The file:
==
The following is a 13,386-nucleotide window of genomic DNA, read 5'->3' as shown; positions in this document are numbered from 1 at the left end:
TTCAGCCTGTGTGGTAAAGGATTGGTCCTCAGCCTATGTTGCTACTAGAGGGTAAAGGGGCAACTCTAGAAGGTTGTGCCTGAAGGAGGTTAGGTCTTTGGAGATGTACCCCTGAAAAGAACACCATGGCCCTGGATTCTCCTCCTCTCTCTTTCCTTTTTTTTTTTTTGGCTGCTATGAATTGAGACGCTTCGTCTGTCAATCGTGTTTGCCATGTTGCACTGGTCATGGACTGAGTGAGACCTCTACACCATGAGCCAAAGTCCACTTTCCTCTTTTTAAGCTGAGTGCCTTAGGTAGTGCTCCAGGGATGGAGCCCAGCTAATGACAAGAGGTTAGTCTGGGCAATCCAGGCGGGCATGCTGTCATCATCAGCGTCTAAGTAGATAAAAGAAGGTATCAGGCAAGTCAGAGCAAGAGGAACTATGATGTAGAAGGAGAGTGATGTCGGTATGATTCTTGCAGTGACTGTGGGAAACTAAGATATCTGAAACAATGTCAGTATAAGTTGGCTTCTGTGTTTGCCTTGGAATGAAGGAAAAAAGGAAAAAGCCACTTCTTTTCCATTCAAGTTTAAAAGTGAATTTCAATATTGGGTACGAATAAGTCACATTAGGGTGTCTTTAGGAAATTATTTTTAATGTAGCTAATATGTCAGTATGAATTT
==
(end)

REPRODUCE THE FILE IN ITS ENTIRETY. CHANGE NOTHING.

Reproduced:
The following is a 13,386-nucleotide window of genomic DNA, read 5'->3' as shown; positions in this document are numbered from 1 at the left end:
TTCAGCCTGTGTGGTAAAGGATTGGTCCTCAGCCTATGTTGCTACTAGAGGGTAAAGGGGCAACTCTAGAAGGTTGTGCCTGAAGGAGGTTAGGTCTTTGGAGATGTACCCCTGAAAAGAACACCATGGCCCTGGATTCTCCTCCTCTCTCTTTCCTTTTTTTTTTTTTGGCTGCTATGAATTGAGACGCTTCGTCTGTCAATCGTGTTTGCCATGTTGCACTGGTCATGGACTGAGTGAGACCTCTACACCATGAGCCAAAGTCCACTTTCCTCTTTTTAAGCTGAGTGCCTTAGGTAGTGCTCCAGGGATGGAGCCCAGCTAATGACAAGAGGTTAGTCTGGGCAATCCAGGCGGGCATGCTGTCATCATCAGCGTCTAAGTAGATAAAAGAAGGTATCAGGCAAGTCAGAGCAAGAGGAACTATGATGTAGAAGGAGAGTGATGTCGGTATGATTCTTGCAGTGACTGTGGGAAACTAAGATATCTGAAACAATGTCAGTATAAGTTGGCTTCTGTGTTTGCCTTGGAATGAAGGAAAAAAGGAAAAAGCCACTTCTTTTCCATTCAAGTTTAAAAGTGAATTTCAATATTGGGTACGAATAAGTCACATTAGGGTGTCTTTAGGAAATTATTTTTAATGTAGCTAATATGTCAGTATGAATTT